by Piter Kehoma Boll
When I first saw a picture of this bird, many years ago, my first thought was that it could not be real. It looked like a character of an old Hanna-Barbera animation and not like a real creature.
The shoebill (Balaeniceps rex), also known as whalehead or shoe-billed stork, is a large African bird originally thought to be closely related to the true storks, as its body somewhat resembles that of a stork. However, molecular studies concluded it to be more closely related to pelicans, as well as to herons and ibises (which previously were also considered to be closer to storks!).
As one can easily notice, the name shoebill comes from the bird’s massive bill. The pointed upper jaw and the sharp edges of the bill help the shoebill to capture prey and tear them to pieces. The most frequent prey are fish, but it may also consume frogs, snakes, small monitors and crocodiles, as well as, more rarely, turtles, rodents and small birds.With a height typically between 110 and 140 cm, but able to reach 150, the shoebill is a tall bird. Its wingspan is also big, reaching up to 260 cm.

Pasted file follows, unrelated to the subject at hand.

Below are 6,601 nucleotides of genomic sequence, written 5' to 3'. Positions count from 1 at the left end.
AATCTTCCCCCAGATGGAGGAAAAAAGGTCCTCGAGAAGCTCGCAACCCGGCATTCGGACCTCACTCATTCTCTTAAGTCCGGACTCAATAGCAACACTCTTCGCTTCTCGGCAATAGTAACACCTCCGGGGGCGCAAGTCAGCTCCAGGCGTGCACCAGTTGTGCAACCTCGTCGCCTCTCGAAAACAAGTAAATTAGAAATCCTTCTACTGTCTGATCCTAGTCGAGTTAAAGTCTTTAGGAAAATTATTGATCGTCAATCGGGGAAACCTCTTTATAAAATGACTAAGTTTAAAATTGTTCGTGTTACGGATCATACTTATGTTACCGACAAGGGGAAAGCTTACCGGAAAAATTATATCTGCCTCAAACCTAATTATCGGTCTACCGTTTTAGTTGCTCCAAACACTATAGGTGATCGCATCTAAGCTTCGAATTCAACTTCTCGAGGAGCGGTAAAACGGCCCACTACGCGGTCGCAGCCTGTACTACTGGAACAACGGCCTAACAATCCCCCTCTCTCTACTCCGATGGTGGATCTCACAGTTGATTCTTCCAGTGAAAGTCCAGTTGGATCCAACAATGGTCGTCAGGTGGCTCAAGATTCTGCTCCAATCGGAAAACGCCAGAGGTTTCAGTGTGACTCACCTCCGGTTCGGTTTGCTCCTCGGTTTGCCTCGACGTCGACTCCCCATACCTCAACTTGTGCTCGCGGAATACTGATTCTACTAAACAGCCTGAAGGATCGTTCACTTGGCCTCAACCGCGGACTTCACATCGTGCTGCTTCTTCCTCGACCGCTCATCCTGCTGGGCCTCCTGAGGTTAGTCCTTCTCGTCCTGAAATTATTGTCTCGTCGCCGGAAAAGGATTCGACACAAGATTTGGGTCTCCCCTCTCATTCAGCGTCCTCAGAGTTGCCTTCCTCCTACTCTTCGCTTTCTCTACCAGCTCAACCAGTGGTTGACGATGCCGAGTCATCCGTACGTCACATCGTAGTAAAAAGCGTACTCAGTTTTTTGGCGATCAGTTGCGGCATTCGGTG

The shoebills are solitary birds and even in crowded areas they avoid to stay to close to each other. They apparently love hippos, as the disturbance that these large beasts create in water help them to obtain food by forcing fish to the surface.
The IUCN lists the shoebill as ‘vulnerable’ and its major threats include habitat destruction and hunting. Currently there are about 5,000 to 8,000 individuals with a disconnected distribution along river basins in sub-Saharan Africa.
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John, J. R. M.; Nahonyo, C. L.; Lee, W. S.; Msuya, C. A. 2013. Observations on nesting of shoebill Balaeniceps rex and wattled crane Bugeranus carunculatus in Malagarasi wetlands, western Tanzania. African Journal of Ecology, 51(1): 184-187. DOI: 10.1111/aje.12023
Wikipedia. Shoebill. Available at: <https://en.wikipedia.org/wiki/Shoebill>. Access on January 13, 2016.
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